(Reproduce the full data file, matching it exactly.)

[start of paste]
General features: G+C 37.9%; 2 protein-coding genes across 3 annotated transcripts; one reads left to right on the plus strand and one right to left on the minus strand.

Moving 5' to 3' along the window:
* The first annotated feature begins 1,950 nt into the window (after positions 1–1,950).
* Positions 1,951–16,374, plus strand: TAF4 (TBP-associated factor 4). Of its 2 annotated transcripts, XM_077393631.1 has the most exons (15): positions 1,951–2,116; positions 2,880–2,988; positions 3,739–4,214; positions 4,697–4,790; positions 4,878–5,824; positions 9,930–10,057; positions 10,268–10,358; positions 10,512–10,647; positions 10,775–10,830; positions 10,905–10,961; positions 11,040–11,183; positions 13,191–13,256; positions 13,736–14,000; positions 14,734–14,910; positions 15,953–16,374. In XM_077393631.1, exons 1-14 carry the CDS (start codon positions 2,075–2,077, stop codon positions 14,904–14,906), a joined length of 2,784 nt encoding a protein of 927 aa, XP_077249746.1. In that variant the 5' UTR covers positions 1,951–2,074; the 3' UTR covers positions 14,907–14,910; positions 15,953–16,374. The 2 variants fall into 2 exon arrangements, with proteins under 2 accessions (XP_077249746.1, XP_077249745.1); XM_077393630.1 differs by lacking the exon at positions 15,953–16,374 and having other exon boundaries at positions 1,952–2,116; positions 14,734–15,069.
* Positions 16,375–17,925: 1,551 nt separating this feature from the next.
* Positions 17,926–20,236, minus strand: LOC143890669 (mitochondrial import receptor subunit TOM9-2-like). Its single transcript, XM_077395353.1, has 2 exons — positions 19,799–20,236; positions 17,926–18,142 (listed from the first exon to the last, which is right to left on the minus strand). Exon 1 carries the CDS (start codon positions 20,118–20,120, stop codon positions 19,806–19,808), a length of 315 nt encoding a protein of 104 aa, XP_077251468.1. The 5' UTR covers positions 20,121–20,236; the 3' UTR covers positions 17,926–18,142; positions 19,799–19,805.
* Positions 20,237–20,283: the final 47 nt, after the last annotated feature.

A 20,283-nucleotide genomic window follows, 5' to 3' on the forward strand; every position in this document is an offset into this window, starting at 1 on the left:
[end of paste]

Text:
General features: G+C 37.9%; 2 protein-coding genes across 3 annotated transcripts; one reads left to right on the plus strand and one right to left on the minus strand.

Moving 5' to 3' along the window:
* The first annotated feature begins 1,950 nt into the window (after positions 1–1,950).
* Positions 1,951–16,374, plus strand: TAF4 (TBP-associated factor 4). Of its 2 annotated transcripts, XM_077393631.1 has the most exons (15): positions 1,951–2,116; positions 2,880–2,988; positions 3,739–4,214; positions 4,697–4,790; positions 4,878–5,824; positions 9,930–10,057; positions 10,268–10,358; positions 10,512–10,647; positions 10,775–10,830; positions 10,905–10,961; positions 11,040–11,183; positions 13,191–13,256; positions 13,736–14,000; positions 14,734–14,910; positions 15,953–16,374. In XM_077393631.1, exons 1-14 carry the CDS (start codon positions 2,075–2,077, stop codon positions 14,904–14,906), a joined length of 2,784 nt encoding a protein of 927 aa, XP_077249746.1. In that variant the 5' UTR covers positions 1,951–2,074; the 3' UTR covers positions 14,907–14,910; positions 15,953–16,374. The 2 variants fall into 2 exon arrangements, with proteins under 2 accessions (XP_077249746.1, XP_077249745.1); XM_077393630.1 differs by lacking the exon at positions 15,953–16,374 and having other exon boundaries at positions 1,952–2,116; positions 14,734–15,069.
* Positions 16,375–17,925: 1,551 nt separating this feature from the next.
* Positions 17,926–20,236, minus strand: LOC143890669 (mitochondrial import receptor subunit TOM9-2-like). Its single transcript, XM_077395353.1, has 2 exons — positions 19,799–20,236; positions 17,926–18,142 (listed from the first exon to the last, which is right to left on the minus strand). Exon 1 carries the CDS (start codon positions 20,118–20,120, stop codon positions 19,806–19,808), a length of 315 nt encoding a protein of 104 aa, XP_077251468.1. The 5' UTR covers positions 20,121–20,236; the 3' UTR covers positions 17,926–18,142; positions 19,799–19,805.
* Positions 20,237–20,283: the final 47 nt, after the last annotated feature.

A 20,283-nucleotide genomic window follows, 5' to 3' on the forward strand; every position in this document is an offset into this window, starting at 1 on the left: